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What Do Proper Names Refer to?

The Simple Sentence Puzzle and Identity Statements
  • Tomohiro SakaiEmail author
Conference paper
Part of the Lecture Notes in Computer Science book series (LNCS, volume 10091)

Abstract

The purpose of this paper is to solve the simple sentence puzzle about proper names. (1) Superman leaps more tall buildings than Clark Kent. (2) Superman = Clark Kent. (3) Superman leaps more tall buildings than Superman. Even when (1) and (2) are true, (3) is false. It will be shown that this is not a real puzzle, because (i) (1) and (3) do not express singular propositions, and (ii) the identity statement in (2) only concerns singular propositions. In (1) and (3), the proper names refer to aspects of an individual at the level of explicature, while identity statements of the form X = Y mean that Y can be substituted for X salva veritate, only in singular propositions about X /Y. Given this difference in reference between (1)/(3) and (2), the conjunction of (1) and (2) does not entail (3), in accordance with our intuition.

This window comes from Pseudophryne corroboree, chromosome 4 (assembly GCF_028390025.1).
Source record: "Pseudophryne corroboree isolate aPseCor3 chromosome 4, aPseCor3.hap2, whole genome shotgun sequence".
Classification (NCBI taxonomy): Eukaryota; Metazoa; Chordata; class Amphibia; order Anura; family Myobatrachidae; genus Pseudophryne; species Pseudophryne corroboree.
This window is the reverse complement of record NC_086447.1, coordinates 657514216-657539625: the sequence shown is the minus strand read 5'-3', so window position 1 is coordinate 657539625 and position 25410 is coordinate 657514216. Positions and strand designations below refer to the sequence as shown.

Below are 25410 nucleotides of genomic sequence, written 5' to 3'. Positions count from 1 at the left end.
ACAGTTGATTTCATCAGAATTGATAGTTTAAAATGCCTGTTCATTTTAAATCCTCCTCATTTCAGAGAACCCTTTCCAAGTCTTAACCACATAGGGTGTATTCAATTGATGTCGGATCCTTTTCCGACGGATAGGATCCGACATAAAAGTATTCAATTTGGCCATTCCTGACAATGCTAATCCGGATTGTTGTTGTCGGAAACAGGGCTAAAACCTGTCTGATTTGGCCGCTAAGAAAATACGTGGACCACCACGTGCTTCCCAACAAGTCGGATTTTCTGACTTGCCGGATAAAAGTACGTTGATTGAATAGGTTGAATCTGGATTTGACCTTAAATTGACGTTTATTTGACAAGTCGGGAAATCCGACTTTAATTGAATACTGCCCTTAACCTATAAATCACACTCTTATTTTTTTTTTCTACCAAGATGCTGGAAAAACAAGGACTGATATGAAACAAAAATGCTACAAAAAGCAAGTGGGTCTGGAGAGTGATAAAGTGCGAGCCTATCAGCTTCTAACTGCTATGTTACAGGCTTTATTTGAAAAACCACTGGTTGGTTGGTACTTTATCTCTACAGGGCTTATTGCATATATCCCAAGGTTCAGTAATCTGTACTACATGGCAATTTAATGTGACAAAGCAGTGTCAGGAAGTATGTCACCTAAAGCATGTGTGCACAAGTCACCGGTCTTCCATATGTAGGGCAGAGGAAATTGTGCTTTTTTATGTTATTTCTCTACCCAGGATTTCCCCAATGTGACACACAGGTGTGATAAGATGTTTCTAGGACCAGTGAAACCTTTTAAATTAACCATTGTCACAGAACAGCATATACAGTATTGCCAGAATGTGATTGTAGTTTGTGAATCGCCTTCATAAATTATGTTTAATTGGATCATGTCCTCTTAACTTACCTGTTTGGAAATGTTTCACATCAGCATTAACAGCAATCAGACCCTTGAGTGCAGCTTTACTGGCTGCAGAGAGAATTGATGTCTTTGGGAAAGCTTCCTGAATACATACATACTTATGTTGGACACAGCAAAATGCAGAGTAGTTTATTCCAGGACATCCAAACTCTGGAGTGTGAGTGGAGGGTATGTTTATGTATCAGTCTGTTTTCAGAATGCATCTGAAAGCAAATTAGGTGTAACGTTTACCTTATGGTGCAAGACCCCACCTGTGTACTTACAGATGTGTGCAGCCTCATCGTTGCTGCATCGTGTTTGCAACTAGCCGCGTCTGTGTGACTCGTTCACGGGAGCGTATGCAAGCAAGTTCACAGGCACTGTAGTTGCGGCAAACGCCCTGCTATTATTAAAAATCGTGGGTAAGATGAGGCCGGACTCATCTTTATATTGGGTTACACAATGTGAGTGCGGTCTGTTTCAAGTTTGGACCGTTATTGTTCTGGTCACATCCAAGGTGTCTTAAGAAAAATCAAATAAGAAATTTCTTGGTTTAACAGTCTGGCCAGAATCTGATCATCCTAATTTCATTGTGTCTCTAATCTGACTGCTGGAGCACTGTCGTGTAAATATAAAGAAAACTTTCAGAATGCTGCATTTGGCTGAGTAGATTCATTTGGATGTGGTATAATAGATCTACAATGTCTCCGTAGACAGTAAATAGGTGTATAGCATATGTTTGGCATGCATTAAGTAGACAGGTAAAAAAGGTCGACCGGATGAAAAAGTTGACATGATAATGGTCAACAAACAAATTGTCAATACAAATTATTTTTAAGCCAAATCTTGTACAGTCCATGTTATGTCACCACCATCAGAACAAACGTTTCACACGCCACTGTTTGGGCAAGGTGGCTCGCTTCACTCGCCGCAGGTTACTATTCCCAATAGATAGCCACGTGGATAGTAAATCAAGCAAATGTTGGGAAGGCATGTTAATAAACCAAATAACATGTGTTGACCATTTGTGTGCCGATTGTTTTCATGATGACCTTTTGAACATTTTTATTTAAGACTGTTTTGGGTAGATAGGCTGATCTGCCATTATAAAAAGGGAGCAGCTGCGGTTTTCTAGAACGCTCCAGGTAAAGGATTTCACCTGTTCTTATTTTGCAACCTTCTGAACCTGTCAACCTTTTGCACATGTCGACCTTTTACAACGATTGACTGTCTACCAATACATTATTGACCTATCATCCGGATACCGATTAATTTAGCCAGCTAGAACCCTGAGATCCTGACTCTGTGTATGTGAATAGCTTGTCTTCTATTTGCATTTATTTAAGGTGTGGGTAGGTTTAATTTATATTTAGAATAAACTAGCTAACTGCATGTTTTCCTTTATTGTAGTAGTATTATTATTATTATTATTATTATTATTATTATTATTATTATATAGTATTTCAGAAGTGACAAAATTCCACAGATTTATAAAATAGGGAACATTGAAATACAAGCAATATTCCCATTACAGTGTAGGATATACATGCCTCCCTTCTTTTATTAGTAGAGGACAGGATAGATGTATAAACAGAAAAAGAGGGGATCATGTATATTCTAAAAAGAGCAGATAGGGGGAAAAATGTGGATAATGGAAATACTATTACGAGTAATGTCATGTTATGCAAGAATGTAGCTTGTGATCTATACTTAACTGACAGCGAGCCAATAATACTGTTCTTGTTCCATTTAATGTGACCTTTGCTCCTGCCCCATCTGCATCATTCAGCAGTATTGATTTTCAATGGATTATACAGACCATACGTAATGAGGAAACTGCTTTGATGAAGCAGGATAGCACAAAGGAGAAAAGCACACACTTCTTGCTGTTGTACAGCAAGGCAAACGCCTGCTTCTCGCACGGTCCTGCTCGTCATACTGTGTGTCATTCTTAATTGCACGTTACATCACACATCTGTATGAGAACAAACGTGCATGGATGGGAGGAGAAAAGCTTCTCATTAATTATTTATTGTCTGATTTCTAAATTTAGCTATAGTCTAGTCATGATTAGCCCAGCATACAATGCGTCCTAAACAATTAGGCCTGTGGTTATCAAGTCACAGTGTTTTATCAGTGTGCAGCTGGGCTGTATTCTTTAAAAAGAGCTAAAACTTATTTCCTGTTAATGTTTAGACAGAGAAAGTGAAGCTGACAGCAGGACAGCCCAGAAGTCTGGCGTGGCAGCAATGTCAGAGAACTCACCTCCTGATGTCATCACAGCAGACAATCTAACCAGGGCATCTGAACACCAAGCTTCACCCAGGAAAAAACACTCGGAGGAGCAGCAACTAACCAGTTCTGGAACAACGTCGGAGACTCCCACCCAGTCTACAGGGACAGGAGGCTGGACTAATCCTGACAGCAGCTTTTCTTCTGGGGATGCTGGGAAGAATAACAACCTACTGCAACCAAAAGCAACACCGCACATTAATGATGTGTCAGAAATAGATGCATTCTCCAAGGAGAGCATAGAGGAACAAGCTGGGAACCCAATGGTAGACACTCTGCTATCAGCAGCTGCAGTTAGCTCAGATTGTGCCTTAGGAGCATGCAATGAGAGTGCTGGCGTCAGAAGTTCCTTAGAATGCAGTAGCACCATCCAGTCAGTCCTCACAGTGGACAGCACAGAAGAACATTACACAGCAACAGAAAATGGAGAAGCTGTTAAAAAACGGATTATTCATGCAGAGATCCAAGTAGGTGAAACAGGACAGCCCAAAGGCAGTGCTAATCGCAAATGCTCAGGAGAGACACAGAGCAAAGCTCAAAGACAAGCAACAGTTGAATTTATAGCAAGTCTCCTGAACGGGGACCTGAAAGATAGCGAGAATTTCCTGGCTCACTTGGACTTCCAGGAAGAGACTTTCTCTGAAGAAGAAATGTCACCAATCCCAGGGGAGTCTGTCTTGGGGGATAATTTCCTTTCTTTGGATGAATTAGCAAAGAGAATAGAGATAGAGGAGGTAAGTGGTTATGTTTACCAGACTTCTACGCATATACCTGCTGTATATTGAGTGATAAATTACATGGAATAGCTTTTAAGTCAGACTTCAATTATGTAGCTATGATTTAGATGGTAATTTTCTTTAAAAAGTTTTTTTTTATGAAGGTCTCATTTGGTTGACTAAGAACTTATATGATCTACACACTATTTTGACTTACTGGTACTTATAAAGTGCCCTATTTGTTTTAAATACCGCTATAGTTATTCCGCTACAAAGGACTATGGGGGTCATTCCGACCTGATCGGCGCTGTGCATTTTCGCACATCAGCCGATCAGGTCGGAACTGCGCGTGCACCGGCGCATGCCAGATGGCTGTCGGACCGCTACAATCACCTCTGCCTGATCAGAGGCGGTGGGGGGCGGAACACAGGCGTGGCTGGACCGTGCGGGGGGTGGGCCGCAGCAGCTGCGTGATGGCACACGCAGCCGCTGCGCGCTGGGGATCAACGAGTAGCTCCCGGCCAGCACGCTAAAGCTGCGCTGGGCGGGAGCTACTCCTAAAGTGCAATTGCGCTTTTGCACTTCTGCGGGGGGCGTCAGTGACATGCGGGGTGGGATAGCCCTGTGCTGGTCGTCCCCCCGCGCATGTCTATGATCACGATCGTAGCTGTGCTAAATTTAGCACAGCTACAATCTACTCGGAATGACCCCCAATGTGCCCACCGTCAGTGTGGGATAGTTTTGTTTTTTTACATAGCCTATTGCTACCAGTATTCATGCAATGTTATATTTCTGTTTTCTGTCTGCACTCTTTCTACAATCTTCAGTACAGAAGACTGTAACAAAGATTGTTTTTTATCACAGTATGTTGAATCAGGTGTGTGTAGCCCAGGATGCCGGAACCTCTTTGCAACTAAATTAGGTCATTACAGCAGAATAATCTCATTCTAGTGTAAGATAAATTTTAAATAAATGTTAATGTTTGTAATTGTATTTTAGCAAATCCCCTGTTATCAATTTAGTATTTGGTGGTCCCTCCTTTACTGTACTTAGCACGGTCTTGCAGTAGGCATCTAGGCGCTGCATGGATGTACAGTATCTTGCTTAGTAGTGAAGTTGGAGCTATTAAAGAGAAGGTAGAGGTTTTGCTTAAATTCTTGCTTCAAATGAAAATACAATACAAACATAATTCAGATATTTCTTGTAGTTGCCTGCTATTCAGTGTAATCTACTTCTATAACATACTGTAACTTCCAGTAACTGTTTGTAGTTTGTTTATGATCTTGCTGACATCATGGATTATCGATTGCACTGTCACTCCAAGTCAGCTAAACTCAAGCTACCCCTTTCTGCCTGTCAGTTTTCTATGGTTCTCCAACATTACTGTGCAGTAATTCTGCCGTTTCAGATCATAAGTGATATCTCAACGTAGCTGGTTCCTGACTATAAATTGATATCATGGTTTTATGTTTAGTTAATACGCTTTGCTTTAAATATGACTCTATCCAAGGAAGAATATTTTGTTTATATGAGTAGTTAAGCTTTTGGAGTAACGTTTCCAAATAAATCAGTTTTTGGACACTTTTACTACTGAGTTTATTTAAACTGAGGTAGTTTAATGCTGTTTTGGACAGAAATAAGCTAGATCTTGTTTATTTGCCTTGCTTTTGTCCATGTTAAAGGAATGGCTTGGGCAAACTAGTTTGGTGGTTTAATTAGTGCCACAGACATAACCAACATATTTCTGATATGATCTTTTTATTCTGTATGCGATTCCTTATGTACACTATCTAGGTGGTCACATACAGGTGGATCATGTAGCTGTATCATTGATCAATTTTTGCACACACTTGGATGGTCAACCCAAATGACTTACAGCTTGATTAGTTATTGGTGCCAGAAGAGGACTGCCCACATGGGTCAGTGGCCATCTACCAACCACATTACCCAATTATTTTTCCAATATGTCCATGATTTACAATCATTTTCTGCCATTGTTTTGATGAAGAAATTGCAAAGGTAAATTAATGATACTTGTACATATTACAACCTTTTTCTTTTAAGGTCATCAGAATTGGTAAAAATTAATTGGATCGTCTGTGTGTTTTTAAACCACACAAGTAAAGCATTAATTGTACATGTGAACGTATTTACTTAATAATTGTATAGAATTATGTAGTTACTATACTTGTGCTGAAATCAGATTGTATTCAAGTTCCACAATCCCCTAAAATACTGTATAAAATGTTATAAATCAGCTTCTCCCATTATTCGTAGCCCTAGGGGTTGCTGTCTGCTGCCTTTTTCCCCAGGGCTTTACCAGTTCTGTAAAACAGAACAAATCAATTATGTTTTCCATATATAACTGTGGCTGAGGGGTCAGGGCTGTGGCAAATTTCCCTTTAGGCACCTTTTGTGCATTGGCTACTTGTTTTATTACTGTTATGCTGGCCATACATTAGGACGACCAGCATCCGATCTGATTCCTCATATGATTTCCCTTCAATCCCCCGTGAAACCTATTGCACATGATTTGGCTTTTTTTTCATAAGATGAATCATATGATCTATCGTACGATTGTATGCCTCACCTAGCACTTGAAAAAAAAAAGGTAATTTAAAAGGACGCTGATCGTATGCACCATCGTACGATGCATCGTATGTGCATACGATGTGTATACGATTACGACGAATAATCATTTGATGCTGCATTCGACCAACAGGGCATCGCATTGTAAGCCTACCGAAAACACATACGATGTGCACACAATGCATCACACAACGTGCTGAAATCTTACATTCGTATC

Keywords

Simple sentence puzzle Identity statement Substitution Singular proposition Proposition about aspects 

Notes

Acknowledgments

I would like to thank Daisuke Bekki (Ochanomizu University/JST CREST/National Institute of Informatics), who kindly gave me the opportunity to present this paper at LENLS 12, held at Keio University, Yokohama, Japan, on November 15–17 2015. This work was supported by JSPS KAKENHI Grant Number 25370437.

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Copyright information

© Springer International Publishing AG 2017

Authors and Affiliations

  1. 1.Waseda UniversityTokyoJapan

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